Everyone in health care should know about opioids – and a free new online course from U-M can help
ANN ARBOR—Even if they never write a single prescription for an opioid painkiller or care for someone who has overdosed on heroin or fentanyl, people who work in every area of American health care need to understand how the opioid epidemic is affecting their patients, families and communities, and how to prevent new cases of opioid addiction.
From physicians, nurses and pharmacists to dentists, social workers, technicians and clinic staff, health care workers of all professional backgrounds need current information as the epidemic evolves. But until now, they’ve lacked opportunities to get that information.
The University of Michigan aims to fill that void by launching a new massive open online course (MOOC) to help providers understand every facet of the opioid crisis. The free course, “Impacting the Opioid Crisis: Prevention, Education, and Practice for Non-Prescribing Providers,” includes information on evidence-based strategies including prevention, intervention, education, and policy.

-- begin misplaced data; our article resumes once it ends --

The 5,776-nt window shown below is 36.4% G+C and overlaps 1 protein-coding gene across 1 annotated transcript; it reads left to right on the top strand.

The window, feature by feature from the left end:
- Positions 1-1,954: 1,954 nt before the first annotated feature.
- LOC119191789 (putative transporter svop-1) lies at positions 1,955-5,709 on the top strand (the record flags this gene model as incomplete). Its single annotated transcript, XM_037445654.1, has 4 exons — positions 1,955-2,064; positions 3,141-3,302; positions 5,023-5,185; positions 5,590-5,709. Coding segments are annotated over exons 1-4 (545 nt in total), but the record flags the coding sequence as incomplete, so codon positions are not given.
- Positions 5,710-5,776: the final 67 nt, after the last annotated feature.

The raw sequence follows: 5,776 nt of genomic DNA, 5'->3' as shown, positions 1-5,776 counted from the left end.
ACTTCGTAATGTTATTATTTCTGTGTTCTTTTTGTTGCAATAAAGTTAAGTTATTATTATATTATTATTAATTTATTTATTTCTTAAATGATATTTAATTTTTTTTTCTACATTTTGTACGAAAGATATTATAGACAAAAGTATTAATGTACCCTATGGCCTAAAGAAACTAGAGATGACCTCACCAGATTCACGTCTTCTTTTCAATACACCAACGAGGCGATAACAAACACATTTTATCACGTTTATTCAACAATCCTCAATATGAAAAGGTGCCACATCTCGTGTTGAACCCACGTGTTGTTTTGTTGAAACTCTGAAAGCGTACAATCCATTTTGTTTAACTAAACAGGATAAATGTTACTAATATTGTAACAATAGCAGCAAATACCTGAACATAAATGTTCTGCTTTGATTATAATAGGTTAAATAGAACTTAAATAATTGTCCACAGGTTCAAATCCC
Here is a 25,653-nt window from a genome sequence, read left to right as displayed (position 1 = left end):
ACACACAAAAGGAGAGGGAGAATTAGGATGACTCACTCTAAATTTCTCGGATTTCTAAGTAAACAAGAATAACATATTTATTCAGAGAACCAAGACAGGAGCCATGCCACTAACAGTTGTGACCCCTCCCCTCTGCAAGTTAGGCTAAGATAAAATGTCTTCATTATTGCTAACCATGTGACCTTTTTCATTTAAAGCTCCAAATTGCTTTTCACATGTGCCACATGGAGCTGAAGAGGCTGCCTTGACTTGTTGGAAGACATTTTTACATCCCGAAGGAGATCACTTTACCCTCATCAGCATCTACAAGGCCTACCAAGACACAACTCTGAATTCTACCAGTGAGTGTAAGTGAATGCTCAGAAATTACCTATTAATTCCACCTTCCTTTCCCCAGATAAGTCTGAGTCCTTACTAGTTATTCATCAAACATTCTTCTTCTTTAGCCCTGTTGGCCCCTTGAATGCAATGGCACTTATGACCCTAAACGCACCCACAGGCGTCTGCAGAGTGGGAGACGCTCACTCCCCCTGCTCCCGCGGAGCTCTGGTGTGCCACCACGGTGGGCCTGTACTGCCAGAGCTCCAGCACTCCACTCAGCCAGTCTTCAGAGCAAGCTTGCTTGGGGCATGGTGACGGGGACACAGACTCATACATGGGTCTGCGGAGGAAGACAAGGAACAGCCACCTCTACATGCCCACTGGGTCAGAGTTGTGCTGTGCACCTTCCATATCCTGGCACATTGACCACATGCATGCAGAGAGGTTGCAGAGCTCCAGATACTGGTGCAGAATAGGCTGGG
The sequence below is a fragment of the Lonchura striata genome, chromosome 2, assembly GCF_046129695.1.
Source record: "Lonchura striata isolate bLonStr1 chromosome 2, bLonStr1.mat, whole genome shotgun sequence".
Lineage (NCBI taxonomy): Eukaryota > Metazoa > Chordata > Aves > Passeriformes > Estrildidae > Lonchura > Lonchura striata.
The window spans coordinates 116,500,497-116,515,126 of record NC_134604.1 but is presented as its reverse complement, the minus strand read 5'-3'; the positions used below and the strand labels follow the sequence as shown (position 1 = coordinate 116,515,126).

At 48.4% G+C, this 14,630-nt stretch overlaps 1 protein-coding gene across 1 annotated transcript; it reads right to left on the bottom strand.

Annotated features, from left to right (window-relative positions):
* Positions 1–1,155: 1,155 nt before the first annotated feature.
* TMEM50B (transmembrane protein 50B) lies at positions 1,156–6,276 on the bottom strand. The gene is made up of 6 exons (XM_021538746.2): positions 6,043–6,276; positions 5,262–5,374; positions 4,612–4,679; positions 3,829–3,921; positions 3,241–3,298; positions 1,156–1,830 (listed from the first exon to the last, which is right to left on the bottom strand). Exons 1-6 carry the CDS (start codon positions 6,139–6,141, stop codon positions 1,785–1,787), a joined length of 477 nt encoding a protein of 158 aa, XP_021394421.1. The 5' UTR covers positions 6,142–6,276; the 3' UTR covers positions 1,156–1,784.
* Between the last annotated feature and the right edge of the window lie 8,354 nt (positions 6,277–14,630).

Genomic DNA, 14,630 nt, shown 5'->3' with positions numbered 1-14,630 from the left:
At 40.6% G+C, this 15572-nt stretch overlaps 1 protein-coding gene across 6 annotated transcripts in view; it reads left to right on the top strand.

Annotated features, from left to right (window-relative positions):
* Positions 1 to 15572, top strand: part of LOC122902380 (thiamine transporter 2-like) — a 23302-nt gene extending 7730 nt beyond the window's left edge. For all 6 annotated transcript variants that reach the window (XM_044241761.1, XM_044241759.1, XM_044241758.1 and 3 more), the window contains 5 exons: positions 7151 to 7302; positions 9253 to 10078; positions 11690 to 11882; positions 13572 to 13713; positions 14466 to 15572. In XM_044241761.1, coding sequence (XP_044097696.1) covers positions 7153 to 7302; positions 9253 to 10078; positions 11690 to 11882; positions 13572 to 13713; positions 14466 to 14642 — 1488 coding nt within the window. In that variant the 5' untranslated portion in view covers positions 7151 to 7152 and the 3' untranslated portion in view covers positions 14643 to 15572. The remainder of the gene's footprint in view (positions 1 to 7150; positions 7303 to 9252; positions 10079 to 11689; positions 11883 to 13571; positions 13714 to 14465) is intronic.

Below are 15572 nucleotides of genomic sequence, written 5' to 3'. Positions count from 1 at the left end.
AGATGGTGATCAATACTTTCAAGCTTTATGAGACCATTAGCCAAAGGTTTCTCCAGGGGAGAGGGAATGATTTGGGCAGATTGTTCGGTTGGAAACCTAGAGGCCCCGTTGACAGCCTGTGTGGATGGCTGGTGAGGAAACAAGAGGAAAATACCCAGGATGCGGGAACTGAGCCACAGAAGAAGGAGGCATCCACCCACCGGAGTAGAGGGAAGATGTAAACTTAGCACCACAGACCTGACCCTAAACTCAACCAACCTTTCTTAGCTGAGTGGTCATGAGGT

“This open learning course is designed primarily for nonprescribing health care, behavioral health, dental and social services professionals, as well as graduate-level students in these fields, although other professionals including physicians and medical students would gain a lot from taking the course. Learners will have the ability to select all modules or only individual topics of most interest to them,” said Karen Farris, the Charles R. Walgreen III Professor of Pharmacy Administration at the U-M College of Pharmacy.
The self-paced MOOC modules include: “Epidemiology of the Opioid Crisis,” “Understanding of Pain and Drug Targeting,” “Prevention of Misuse and Abuse,” “Clinical Care and Population Health” and “Addiction Treatment, Recovery, and Public Policy Impact.”
Participants can complete any, or all, modules in a linear or nonlinear structure, dependent upon their learning preference. The course has been approved for continuing education credits in several fields; full information on available credits is available on the website.
“While many courses on the opioid epidemic are designed for prescribers, this course provides information for nonprescribing health care providers to ensure that all providers along the continuum of care have the most up-to-date information,” Farris said. “We believe this course is appropriate for anyone with an interest in learning more about the opioid crisis and navigating our way forward.”
The MOOC is made possible by a partnership among U-M’s Institute for Healthcare Policy and Innovation, Injury Prevention Center and Opioid Prescribing Engagement Network. It was produced in partnership with the U-M Center for Academic Innovation, and is available on both the EdX and Coursera online learning platforms.